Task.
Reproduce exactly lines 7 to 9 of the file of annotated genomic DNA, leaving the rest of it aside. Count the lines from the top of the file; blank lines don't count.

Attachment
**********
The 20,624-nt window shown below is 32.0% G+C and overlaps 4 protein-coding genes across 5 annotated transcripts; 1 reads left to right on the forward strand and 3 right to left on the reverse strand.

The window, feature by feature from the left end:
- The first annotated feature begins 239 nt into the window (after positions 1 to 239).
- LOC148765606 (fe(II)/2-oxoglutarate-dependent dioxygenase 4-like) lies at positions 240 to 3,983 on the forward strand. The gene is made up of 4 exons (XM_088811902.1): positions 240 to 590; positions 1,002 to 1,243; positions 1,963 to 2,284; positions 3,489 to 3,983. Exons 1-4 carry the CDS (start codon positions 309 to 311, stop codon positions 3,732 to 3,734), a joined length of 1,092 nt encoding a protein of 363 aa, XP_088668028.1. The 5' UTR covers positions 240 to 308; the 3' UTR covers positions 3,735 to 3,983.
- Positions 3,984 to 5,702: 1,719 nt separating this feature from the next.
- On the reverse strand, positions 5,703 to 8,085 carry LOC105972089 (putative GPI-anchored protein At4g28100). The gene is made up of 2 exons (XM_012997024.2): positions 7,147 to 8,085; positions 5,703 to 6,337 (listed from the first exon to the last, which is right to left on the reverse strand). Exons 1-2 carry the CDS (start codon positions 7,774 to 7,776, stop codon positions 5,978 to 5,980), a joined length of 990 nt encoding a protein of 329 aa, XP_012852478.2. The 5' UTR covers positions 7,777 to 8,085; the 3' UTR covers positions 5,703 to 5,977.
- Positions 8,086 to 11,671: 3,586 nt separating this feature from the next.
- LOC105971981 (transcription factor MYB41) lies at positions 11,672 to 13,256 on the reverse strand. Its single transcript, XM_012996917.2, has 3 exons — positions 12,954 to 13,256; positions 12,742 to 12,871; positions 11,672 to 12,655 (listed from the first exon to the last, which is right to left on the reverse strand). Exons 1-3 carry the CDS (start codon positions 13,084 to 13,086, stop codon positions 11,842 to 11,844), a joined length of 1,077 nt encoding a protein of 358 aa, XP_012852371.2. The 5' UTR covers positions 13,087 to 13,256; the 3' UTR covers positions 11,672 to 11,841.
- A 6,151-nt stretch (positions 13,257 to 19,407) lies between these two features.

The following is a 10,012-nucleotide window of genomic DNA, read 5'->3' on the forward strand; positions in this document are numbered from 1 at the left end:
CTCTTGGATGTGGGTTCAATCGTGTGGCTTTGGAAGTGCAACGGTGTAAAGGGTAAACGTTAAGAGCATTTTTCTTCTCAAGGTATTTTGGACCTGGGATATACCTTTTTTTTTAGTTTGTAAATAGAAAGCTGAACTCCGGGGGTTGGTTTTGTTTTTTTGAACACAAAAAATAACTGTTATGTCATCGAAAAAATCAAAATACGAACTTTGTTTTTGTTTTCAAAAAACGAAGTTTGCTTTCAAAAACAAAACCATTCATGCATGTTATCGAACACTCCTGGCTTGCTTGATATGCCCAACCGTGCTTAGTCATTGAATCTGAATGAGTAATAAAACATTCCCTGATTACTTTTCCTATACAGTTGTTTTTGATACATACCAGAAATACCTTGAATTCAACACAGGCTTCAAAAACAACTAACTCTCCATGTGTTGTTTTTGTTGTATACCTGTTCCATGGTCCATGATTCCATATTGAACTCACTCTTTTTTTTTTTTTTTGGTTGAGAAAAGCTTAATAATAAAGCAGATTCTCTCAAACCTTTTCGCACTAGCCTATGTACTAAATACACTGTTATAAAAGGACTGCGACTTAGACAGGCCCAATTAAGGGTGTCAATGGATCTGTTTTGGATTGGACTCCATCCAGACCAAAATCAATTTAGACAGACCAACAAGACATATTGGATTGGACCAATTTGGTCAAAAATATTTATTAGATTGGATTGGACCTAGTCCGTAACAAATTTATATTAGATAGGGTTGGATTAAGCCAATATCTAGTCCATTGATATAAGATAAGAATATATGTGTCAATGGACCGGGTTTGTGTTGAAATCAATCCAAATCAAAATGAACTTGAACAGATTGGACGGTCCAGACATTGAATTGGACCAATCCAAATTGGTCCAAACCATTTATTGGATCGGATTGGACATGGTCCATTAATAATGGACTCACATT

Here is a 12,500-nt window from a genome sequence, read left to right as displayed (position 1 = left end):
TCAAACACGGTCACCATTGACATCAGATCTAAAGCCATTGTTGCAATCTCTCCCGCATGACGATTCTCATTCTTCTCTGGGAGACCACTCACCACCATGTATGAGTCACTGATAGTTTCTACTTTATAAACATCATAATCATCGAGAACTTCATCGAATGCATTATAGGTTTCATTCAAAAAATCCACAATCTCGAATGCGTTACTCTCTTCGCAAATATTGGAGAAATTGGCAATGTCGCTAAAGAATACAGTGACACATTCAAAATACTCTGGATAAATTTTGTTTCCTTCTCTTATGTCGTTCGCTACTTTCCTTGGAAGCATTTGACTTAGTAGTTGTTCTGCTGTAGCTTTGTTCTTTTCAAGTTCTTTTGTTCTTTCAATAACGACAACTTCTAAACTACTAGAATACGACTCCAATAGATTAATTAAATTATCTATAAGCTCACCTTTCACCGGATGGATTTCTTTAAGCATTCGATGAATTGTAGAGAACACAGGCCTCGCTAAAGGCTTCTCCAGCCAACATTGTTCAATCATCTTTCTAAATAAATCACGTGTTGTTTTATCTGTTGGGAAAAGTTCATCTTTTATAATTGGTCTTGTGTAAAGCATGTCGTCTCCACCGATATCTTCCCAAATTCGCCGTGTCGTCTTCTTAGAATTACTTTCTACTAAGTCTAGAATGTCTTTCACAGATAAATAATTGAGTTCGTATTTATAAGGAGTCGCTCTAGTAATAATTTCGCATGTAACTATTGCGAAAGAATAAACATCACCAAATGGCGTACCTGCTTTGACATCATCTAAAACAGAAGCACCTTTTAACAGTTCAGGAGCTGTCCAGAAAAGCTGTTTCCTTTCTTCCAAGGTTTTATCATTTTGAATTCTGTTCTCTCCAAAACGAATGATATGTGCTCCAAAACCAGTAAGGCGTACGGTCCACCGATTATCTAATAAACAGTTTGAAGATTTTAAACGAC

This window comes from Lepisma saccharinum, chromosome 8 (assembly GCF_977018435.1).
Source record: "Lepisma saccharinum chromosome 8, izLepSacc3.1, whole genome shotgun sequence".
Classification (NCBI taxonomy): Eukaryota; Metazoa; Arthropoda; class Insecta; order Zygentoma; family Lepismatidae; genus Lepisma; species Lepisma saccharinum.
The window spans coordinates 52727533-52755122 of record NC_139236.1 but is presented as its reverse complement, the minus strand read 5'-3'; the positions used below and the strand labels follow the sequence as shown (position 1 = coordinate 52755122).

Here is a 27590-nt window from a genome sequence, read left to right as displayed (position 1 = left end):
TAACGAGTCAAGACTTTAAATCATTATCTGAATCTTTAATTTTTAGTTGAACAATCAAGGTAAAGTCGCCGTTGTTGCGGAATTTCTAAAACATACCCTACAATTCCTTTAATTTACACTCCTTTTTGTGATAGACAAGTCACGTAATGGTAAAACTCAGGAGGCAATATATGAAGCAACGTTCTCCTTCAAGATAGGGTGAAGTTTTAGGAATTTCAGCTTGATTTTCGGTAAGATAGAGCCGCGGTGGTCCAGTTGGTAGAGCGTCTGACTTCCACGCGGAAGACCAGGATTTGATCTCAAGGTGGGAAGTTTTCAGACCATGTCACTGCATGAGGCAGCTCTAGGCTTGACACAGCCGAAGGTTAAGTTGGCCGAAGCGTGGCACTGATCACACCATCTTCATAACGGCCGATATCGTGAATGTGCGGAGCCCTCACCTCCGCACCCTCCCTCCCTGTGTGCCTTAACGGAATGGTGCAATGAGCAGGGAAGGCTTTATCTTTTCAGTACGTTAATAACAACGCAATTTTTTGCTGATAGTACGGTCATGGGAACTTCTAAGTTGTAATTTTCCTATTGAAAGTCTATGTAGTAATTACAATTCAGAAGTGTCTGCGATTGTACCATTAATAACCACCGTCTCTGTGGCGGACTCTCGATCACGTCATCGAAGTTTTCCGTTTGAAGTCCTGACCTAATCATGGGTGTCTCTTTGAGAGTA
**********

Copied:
- Positions 8,086 to 11,671: 3,586 nt separating this feature from the next.
- LOC105971981 (transcription factor MYB41) lies at positions 11,672 to 13,256 on the reverse strand. Its single transcript, XM_012996917.2, has 3 exons — positions 12,954 to 13,256; positions 12,742 to 12,871; positions 11,672 to 12,655 (listed from the first exon to the last, which is right to left on the reverse strand). Exons 1-3 carry the CDS (start codon positions 13,084 to 13,086, stop codon positions 11,842 to 11,844), a joined length of 1,077 nt encoding a protein of 358 aa, XP_012852371.2. The 5' UTR covers positions 13,087 to 13,256; the 3' UTR covers positions 11,672 to 11,841.
- A 6,151-nt stretch (positions 13,257 to 19,407) lies between these two features.